60 year old female CC: Dizziness – Discussion

Let’s talk about this heart rhythm a little bit, and when we do, let’s go back to the basics.

Is it regular or irregular?

It’s irregular.

Is it regularly irregular or irregularly irregular?

It’s irregularly irregular.

Does it have narrow QRS complexes or wide QRS complexes?

It has narrow QRS complexes.

Sight unseen, this heart rhythm has a high probability of being atrial fibrillation. However, wandering atrial pacemaker or multifocal atrial tachycardia is also part of the differential diagnosis.

Is the rate over 100?


So is this atrial fibrillation with rapid ventricular response or multifocal atrial tachycardia?

Let’s look at the isoelectric line. Does it appear fibrillatory?


We see atrial complexes before the QRS complexes. However, the P-wave morphology is not constant.

When you have 3 or more distinct P-wave morphologies, you are justified in calling a rhythm like this multifocal atrial tachycardia.

Now, I will tell you that on the cardiac unit a rhythm like this is often referred to as either atrial fibrillation or sinus tachycardia with frequent multi-focal PACs, but that is not correct.

Next, let’s look at the T-waves, because with a rhythm like this it can sometimes be difficult to differentiate P-waves and T-waves.

To find real T-waves, let’s only pay attention to cardiac cycles at the end of clusters of QRS complexes.

This should give you some idea as to the actual amplitude of the T-waves in lead II as well as the QT interval. Once you make a mental note of this, you can go back and decide if the other complexes are T-waves or P-waves superimposed on T-waves.

Now it should be obvious that the cardiac cycle circled in red is showing a P-wave masquerading (isn’t that a ridiculous word?) as a T-wave, whereas the cardiac cycle circled in blue shows an actual T-wave unspoiled by a mega P-wave.

Incidentally, these tall, pointy P-waves in lead II suggest significant right atrial enlargement. Remember, enlarged atria are not happy atria. They are predisposed to various arrhythmias like atrial fibrillation, atrial flutter, and multi-focal atrial tachycardia.

Granted, if you look at the 12-lead ECG, a right axis deviation is not present (right atrial enlargement and right ventricular hypertrophy go together) but the patient’s history includes “severe heart failure” which means that the patient’s entire heart is enlarged, not just the right side.

So what we see is “low voltage” in the limb leads (all QRS complexes < 10 mm), the result of electrical forces on the right and left side canceling each other out.

Especially with the history of COPD, I would call this a pulmonary disease pattern.

So how about the final rhythm strip showing a very fast narrow complex tachycardia?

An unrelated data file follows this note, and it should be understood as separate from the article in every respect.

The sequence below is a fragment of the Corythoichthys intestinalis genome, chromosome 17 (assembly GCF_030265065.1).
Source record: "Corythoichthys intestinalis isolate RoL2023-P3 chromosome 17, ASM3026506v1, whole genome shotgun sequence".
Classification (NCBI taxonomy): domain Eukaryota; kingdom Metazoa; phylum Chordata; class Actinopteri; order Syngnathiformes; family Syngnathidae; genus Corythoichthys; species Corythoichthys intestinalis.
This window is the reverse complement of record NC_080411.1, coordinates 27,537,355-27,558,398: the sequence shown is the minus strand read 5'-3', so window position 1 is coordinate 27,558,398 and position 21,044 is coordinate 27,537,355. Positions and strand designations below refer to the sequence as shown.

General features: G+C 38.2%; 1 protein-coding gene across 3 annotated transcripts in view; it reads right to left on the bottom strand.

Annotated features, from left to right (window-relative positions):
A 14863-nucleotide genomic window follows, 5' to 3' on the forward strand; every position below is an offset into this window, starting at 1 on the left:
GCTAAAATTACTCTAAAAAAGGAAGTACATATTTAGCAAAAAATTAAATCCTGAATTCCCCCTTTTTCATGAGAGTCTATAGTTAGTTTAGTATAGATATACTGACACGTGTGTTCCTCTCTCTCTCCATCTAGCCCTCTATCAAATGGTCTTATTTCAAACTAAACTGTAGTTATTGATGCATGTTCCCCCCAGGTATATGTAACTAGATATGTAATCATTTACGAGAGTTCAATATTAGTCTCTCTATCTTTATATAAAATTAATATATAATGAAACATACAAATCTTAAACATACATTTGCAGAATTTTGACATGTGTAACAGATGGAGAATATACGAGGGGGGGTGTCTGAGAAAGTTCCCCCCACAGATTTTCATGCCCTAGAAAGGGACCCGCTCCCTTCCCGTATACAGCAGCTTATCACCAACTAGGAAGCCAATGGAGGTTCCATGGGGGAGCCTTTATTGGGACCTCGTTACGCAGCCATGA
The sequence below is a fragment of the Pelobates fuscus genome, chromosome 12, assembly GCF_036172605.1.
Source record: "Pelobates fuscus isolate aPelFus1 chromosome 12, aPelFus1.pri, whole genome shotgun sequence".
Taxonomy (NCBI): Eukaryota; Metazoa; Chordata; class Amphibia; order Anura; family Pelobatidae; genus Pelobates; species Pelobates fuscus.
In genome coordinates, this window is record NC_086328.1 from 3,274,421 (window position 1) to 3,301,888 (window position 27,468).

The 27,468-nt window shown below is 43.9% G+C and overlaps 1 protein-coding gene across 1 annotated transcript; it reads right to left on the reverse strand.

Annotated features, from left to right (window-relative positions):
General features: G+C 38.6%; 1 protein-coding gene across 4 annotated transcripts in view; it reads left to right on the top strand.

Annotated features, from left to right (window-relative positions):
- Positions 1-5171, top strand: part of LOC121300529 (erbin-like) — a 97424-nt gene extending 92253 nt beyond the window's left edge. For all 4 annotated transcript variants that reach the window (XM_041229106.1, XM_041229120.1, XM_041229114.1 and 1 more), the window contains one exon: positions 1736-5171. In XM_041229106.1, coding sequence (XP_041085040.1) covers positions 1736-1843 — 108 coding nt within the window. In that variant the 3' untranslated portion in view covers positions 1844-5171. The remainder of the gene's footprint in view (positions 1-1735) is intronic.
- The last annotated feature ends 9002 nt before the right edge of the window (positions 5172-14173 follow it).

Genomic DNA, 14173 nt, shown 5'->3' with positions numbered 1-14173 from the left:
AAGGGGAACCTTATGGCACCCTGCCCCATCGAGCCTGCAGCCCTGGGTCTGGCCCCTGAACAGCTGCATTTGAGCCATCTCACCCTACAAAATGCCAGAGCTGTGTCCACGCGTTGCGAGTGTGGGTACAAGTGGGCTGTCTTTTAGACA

This is where it’s nice to monitor a patient’s heart rhythm inside the hospital as opposed to inside the ambulance!

If you see a rapid heart rate inside the hospital you can “go back” in time and examine the onset of the arrhythmia to see whether or not it has a paroxysmal (sudden) onset. That would narrow it down to atrial flutter or some kind of reentrant tachycardia.

On the other hand, if the heart rate histogram shows a gradual increase in heart rate that maxed out at 216 you know it’s an automatic focus tachycardia for which adenosine would not be helpful (for example).

This particular arrhythmia turned out to be “self limiting” but even noting the termination of a tachycardia can be helpful in the diagnosis.

Did it stop abruptly (paroxysmal) or did it slow down gradually, revealing flutter waves (again, for example).

Since the patient’s chief complaint of dizziness seems to correlate with this rapid heart rate, definitive care for this condition will take place inside the hospital, and possibly the EP lab.

Sometimes the medications used to control rapid heart rates aren’t desirable for a patient with severe heart failure. Other times, they’re already taking these medications for the heart failure, but they’re experiencing rapid heart rates anyway!

I remember one patient with chronic AF who ultimately required RF ablation of the AV node and a pacemaker!

The atria continued to fibrillate but rapid ventricular response was no longer possible due to surgically induced third degree AV block. That was all the way back in 1997! Still pretty cool.

Thanks for the case, Mark!

See also:

60 year old female CC: Dizziness


  • Christopher says:

    P/T-wave dissection is an important part of rhythm interpretation often left out of school, but the better books discuss it with depth and good examples.

    The other night I had a “frequent flier” who always has chest pain and shortness of breath but is always discharged without anything but “non-specific chest pain” as the diagnosis. Rhythm in the house was NSR at 90 bpm. After loading her into the unit my EMT-Intermediate partner pointed to the monitor which showed an irregularly-irregular narrow complex tachycardia at about 130-150 that spontaneously converted after 20-30 seconds. Never had another run like that again.

    Ooops, “frequent flier” is actually a “frequent a-fibber” and probably needs a medication adjustment!

  • Medic999 says:

    Thanks for the explanation Tom. Things seem much clearer now.

    I actually had this very discussion (now I know what I am talking about) with a Charge Nurse on coronary care today I.e the argument about AF vs Atrial tachycardia.

    Great stuff, thanks again.

  • Tom B says:

    My pleasure, Mark!


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